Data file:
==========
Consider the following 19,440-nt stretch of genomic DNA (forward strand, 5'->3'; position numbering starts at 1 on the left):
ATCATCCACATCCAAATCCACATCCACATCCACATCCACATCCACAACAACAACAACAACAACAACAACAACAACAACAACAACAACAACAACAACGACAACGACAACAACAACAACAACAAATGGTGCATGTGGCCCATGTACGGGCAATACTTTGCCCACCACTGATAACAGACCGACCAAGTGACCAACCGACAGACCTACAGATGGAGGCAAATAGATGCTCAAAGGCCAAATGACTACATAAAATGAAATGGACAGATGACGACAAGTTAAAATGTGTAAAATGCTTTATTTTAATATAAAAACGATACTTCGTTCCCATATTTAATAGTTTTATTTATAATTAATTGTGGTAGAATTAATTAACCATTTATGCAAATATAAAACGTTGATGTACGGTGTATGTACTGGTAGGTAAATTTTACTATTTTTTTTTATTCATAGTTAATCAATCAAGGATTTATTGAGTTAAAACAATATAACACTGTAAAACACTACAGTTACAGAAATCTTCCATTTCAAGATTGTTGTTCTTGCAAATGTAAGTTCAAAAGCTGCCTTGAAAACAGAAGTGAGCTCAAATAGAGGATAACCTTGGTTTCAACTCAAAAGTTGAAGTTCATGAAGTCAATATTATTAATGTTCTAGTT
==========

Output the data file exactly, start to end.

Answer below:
Consider the following 19,440-nt stretch of genomic DNA (forward strand, 5'->3'; position numbering starts at 1 on the left):
ATCATCCACATCCAAATCCACATCCACATCCACATCCACATCCACAACAACAACAACAACAACAACAACAACAACAACAACAACAACAACAACAACGACAACGACAACAACAACAACAACAAATGGTGCATGTGGCCCATGTACGGGCAATACTTTGCCCACCACTGATAACAGACCGACCAAGTGACCAACCGACAGACCTACAGATGGAGGCAAATAGATGCTCAAAGGCCAAATGACTACATAAAATGAAATGGACAGATGACGACAAGTTAAAATGTGTAAAATGCTTTATTTTAATATAAAAACGATACTTCGTTCCCATATTTAATAGTTTTATTTATAATTAATTGTGGTAGAATTAATTAACCATTTATGCAAATATAAAACGTTGATGTACGGTGTATGTACTGGTAGGTAAATTTTACTATTTTTTTTTATTCATAGTTAATCAATCAAGGATTTATTGAGTTAAAACAATATAACACTGTAAAACACTACAGTTACAGAAATCTTCCATTTCAAGATTGTTGTTCTTGCAAATGTAAGTTCAAAAGCTGCCTTGAAAACAGAAGTGAGCTCAAATAGAGGATAACCTTGGTTTCAACTCAAAAGTTGAAGTTCATGAAGTCAATATTATTAATGTTCTAGTT